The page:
HRO.org in English
27 December 2016
After amendments, the plenary session of Russia’s Supreme Court adopted a ruling “On some questions arising from judges’ case reviews concerning with the suspension of activity or the liquidation of non-profit organisations, as well as a ban on activities of NGOs or religious associations that are not legal entities”.
The draft of the ruling in question was discussed at a preliminary session of the plenary of the Supreme Court, RAPSI correspondent Oleg Sivozhelezov reports.
As the rapporteur, Supreme Court Judge Yury Ivanenko, remarked, during the drafting process, suggestions received from the Russian Ministry of Justice and the Russian General Procurator had been taken into account.
The rapporteur directed the attention of the Court to the significant change affecting a clause concerning a statement by a non-profit organisation (an association of citizens) that they do not agree with statements or actions of individual representatives.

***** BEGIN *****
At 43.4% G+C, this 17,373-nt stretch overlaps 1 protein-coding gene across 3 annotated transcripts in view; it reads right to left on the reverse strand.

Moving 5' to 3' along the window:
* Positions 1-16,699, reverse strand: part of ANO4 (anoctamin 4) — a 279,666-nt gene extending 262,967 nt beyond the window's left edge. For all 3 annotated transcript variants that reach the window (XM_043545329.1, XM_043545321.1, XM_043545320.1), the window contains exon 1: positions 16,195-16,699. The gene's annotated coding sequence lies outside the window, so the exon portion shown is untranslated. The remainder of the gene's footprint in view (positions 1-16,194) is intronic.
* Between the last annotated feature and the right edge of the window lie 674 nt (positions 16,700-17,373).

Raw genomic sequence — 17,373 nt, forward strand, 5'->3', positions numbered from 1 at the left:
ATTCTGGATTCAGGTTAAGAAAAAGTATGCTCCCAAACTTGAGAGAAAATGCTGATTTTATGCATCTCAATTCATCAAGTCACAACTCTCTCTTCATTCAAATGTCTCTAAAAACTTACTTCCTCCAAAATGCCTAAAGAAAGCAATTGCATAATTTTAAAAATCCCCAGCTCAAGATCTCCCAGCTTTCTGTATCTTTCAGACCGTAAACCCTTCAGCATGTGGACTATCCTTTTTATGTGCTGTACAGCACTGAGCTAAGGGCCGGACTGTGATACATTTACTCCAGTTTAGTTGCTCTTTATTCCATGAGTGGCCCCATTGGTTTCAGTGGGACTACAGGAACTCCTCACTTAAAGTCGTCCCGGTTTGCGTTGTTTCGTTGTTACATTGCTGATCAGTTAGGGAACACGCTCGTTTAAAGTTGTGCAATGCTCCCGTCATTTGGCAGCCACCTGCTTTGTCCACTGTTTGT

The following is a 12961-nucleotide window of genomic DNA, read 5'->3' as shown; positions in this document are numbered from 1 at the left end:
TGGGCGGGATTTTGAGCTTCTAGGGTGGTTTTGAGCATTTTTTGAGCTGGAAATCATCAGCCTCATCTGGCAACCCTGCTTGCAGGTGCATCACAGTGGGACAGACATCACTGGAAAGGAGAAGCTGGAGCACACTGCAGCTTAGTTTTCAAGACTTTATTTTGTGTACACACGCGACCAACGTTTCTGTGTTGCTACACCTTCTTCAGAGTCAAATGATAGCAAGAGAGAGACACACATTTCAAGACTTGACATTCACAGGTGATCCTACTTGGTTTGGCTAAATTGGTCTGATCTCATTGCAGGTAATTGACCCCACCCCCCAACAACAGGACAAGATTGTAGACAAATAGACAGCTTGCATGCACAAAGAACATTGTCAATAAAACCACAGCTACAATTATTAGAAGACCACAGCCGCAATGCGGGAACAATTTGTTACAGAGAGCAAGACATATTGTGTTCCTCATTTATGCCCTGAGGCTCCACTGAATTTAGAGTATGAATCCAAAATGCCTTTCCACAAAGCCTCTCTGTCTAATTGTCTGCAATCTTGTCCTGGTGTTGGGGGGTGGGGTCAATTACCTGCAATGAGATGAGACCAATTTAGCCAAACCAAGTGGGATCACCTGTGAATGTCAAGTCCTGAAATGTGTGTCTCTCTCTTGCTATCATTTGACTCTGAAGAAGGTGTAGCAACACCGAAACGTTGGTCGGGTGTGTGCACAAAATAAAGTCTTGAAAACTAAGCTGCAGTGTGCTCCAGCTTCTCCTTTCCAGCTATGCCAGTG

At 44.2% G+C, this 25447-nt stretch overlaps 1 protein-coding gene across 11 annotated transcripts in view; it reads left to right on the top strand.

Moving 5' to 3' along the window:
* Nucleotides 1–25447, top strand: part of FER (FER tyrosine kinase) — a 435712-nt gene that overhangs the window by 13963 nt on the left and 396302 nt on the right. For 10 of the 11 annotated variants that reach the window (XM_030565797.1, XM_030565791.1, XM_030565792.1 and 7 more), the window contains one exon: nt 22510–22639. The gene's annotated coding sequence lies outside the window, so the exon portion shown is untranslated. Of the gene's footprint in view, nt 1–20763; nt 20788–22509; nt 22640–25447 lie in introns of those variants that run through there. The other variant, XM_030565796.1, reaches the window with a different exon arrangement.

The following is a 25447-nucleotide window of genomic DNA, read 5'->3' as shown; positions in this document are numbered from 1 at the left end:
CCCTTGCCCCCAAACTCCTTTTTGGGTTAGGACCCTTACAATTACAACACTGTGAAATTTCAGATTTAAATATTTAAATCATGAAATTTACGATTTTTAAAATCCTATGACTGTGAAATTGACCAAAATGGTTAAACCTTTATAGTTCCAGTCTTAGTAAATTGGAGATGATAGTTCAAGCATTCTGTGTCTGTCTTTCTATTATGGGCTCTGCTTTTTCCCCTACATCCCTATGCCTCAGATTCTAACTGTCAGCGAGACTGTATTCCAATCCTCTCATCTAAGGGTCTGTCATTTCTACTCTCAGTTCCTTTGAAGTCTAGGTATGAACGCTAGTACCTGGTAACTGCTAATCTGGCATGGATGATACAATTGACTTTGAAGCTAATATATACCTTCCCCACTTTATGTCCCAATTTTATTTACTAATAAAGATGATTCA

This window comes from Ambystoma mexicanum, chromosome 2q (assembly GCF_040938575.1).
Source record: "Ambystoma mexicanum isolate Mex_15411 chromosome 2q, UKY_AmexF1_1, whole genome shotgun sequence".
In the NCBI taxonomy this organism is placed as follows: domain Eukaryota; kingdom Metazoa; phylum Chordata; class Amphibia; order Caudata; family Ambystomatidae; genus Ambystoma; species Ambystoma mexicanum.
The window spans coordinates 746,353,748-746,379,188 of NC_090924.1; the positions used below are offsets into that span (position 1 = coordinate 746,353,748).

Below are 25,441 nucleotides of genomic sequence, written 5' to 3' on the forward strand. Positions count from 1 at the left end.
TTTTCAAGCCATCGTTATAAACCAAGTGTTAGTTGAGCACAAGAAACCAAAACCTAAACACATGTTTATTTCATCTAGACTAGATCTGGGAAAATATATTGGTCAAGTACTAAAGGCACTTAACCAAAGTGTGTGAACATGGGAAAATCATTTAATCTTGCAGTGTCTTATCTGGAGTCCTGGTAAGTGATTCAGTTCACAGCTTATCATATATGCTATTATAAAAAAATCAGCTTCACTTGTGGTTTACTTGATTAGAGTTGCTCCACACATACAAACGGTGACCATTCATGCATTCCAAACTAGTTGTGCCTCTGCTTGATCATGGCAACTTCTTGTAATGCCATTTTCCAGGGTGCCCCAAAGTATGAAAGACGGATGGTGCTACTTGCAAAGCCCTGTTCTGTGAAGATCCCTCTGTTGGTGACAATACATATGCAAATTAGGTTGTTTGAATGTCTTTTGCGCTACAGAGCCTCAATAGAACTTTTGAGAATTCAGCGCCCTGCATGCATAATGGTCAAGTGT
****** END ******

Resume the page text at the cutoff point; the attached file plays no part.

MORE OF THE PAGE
The final version of the ruling is supplemented by a provision, according to which a time limit is set for a non-profit organisation or association to make a public statement that it does not agree with a statement or action of a representative - before the relevant body or prosecutor brings an administrative law suit on the matter.
As stated in the ruling, a timely public statement by the organisation releases it from responsibility for the actions of its own representatives.
Translated by Frances Robson
27 December 2016
Nikita Petrov, deputy chair of the board of International Memorial Society, in conversation with Elena Shmaraeva (Mediazona)
Source: HRO.org [original source: Mediazona]
Where to look for documents on the Great Terror
The majority of the documentation is kept in the FSB [Federal Security Service] archive. And that archive, unfortunately, is not fully accessible. There are individual documents that may be accessible, but everything is obtained at tremendous effort involving a great many queries and letters.